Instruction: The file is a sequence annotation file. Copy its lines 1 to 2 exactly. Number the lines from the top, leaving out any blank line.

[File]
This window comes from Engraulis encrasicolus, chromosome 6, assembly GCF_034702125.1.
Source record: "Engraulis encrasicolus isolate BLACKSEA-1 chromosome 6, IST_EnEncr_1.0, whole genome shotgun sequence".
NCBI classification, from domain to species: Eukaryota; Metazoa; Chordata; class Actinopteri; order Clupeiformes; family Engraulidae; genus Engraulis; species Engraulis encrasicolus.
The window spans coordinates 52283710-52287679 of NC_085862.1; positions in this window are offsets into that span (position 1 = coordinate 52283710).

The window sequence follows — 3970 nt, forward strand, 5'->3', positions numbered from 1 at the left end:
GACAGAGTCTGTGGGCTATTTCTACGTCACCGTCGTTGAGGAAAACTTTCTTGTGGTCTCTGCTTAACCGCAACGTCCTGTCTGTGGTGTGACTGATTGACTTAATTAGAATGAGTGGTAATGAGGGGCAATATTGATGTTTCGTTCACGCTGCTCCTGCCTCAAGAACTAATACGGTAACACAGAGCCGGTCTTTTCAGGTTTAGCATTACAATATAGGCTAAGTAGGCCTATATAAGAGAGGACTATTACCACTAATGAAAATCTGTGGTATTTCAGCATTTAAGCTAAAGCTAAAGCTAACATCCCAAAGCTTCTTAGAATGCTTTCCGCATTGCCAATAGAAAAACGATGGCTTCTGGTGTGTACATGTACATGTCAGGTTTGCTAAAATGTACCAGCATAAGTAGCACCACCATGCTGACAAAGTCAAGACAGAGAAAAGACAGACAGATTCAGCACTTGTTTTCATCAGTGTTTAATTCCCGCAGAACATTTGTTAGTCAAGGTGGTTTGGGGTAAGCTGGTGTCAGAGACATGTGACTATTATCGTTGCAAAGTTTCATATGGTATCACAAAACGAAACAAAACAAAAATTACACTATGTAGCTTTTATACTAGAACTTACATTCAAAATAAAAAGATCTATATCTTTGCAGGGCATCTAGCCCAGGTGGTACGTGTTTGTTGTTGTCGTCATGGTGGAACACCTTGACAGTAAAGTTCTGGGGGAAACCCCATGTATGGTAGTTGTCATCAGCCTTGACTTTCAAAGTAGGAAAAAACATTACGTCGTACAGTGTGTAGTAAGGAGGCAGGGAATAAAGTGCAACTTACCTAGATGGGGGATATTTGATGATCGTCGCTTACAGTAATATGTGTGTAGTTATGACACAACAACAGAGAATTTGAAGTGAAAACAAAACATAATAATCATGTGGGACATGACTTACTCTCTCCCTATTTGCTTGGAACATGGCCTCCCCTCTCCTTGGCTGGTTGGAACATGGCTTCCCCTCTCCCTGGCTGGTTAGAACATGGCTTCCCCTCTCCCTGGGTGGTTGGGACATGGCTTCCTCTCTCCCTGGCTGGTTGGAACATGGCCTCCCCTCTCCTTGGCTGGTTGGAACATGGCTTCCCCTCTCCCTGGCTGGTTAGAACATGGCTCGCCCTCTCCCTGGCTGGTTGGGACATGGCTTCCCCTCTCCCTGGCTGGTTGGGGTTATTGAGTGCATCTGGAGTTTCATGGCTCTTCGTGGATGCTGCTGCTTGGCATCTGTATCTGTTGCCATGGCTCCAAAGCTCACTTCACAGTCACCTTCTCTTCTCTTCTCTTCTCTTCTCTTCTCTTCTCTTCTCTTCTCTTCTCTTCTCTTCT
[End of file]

This window comes from Engraulis encrasicolus, chromosome 6, assembly GCF_034702125.1.
Source record: "Engraulis encrasicolus isolate BLACKSEA-1 chromosome 6, IST_EnEncr_1.0, whole genome shotgun sequence".